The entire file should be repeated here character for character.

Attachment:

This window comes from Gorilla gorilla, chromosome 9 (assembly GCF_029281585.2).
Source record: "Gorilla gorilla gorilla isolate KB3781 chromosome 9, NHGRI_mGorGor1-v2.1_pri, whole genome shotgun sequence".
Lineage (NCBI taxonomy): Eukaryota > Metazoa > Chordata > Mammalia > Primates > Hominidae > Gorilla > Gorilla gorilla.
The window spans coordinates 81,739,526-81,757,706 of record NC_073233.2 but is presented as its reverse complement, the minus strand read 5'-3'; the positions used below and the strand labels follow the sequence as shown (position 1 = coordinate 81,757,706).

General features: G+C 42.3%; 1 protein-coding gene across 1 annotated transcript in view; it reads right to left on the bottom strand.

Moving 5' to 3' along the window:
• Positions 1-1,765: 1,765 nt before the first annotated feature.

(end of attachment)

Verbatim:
This window comes from Gorilla gorilla, chromosome 9 (assembly GCF_029281585.2).
Source record: "Gorilla gorilla gorilla isolate KB3781 chromosome 9, NHGRI_mGorGor1-v2.1_pri, whole genome shotgun sequence".
Lineage (NCBI taxonomy): Eukaryota > Metazoa > Chordata > Mammalia > Primates > Hominidae > Gorilla > Gorilla gorilla.
The window spans coordinates 81,739,526-81,757,706 of record NC_073233.2 but is presented as its reverse complement, the minus strand read 5'-3'; the positions used below and the strand labels follow the sequence as shown (position 1 = coordinate 81,757,706).

General features: G+C 42.3%; 1 protein-coding gene across 1 annotated transcript in view; it reads right to left on the bottom strand.

Moving 5' to 3' along the window:
• Positions 1-1,765: 1,765 nt before the first annotated feature.